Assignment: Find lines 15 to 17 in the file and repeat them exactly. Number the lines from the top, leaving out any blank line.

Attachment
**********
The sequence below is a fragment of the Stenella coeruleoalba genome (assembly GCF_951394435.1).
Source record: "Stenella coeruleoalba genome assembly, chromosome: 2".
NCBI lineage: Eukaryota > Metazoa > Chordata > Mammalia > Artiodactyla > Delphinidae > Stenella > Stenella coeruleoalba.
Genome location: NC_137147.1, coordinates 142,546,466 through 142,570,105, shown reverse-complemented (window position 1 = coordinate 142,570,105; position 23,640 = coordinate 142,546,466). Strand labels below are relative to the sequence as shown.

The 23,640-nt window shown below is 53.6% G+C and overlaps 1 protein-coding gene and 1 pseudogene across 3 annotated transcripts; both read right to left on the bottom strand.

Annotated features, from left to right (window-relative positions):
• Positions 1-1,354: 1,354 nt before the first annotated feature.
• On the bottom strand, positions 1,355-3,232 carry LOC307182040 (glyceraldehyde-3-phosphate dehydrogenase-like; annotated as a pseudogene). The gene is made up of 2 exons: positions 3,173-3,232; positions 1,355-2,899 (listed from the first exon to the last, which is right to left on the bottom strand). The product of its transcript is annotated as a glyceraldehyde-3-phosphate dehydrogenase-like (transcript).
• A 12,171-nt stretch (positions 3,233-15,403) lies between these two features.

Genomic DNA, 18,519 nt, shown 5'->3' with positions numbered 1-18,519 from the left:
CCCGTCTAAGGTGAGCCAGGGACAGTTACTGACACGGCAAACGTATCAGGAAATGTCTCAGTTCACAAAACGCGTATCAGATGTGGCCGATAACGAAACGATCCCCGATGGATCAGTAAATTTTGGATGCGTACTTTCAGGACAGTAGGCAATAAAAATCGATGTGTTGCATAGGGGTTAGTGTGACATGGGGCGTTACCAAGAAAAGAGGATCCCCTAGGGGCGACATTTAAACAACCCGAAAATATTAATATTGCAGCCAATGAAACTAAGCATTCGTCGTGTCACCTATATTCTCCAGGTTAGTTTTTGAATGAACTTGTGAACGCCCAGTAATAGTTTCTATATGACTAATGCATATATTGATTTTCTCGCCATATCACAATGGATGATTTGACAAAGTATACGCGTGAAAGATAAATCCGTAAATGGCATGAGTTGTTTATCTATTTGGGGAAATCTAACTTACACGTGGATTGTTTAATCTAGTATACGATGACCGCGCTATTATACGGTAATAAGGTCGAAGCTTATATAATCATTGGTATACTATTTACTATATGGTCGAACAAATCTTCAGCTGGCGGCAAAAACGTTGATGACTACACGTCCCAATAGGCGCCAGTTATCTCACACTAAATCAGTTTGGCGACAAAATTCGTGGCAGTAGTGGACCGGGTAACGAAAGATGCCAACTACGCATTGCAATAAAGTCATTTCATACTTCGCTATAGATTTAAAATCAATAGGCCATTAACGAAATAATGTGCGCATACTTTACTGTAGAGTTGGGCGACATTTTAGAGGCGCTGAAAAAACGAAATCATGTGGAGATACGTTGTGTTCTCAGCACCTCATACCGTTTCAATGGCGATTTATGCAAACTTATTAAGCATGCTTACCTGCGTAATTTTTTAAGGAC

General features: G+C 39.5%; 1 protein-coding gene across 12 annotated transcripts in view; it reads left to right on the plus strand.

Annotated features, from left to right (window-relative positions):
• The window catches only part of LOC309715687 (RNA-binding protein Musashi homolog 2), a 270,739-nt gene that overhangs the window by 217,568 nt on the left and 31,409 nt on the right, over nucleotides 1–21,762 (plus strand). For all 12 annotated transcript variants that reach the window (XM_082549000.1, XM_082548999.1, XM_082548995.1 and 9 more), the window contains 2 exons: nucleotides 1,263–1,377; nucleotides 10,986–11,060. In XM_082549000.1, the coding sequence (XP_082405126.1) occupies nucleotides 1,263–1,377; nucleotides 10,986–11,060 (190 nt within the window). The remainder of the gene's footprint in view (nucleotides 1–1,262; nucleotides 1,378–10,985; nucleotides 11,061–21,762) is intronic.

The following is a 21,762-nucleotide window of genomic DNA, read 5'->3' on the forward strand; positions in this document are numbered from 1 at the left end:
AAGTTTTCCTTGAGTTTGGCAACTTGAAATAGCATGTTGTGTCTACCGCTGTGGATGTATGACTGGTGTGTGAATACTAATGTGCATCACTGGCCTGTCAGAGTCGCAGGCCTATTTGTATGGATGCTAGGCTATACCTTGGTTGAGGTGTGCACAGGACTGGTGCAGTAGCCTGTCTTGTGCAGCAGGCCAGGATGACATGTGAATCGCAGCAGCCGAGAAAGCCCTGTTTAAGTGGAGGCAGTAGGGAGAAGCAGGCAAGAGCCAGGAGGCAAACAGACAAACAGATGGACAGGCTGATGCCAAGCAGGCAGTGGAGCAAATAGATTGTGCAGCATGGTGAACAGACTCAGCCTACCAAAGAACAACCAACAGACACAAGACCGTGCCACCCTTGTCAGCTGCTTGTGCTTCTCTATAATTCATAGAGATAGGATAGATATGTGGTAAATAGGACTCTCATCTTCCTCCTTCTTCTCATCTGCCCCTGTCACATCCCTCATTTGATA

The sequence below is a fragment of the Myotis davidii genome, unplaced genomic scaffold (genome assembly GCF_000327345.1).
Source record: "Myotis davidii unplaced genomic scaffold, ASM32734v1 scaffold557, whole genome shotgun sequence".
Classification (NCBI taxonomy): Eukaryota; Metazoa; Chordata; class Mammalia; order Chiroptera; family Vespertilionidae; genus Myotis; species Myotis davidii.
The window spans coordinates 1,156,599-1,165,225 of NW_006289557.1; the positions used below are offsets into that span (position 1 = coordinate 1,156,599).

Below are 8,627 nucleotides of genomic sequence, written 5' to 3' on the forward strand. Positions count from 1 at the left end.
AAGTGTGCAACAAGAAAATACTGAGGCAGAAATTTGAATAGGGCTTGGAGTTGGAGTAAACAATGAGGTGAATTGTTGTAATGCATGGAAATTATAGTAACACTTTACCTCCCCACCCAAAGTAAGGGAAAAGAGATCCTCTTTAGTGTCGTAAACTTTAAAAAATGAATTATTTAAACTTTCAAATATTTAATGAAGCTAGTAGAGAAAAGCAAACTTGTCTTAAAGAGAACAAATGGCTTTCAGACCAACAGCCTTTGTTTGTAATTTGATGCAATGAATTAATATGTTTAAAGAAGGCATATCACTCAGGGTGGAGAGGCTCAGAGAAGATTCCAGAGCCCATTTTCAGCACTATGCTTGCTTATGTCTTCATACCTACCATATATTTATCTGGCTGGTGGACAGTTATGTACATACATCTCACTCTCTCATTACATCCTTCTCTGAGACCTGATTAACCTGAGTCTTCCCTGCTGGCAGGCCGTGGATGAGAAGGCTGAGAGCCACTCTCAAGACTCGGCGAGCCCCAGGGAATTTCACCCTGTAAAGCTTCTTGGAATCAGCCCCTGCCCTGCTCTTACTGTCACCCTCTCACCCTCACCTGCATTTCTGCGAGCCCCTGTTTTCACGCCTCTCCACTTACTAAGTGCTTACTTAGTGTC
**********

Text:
The following is a 21,762-nucleotide window of genomic DNA, read 5'->3' on the forward strand; positions in this document are numbered from 1 at the left end:
AAGTTTTCCTTGAGTTTGGCAACTTGAAATAGCATGTTGTGTCTACCGCTGTGGATGTATGACTGGTGTGTGAATACTAATGTGCATCACTGGCCTGTCAGAGTCGCAGGCCTATTTGTATGGATGCTAGGCTATACCTTGGTTGAGGTGTGCACAGGACTGGTGCAGTAGCCTGTCTTGTGCAGCAGGCCAGGATGACATGTGAATCGCAGCAGCCGAGAAAGCCCTGTTTAAGTGGAGGCAGTAGGGAGAAGCAGGCAAGAGCCAGGAGGCAAACAGACAAACAGATGGACAGGCTGATGCCAAGCAGGCAGTGGAGCAAATAGATTGTGCAGCATGGTGAACAGACTCAGCCTACCAAAGAACAACCAACAGACACAAGACCGTGCCACCCTTGTCAGCTGCTTGTGCTTCTCTATAATTCATAGAGATAGGATAGATATGTGGTAAATAGGACTCTCATCTTCCTCCTTCTTCTCATCTGCCCCTGTCACATCCCTCATTTGATA

The sequence below is a fragment of the Myotis davidii genome, unplaced genomic scaffold (genome assembly GCF_000327345.1).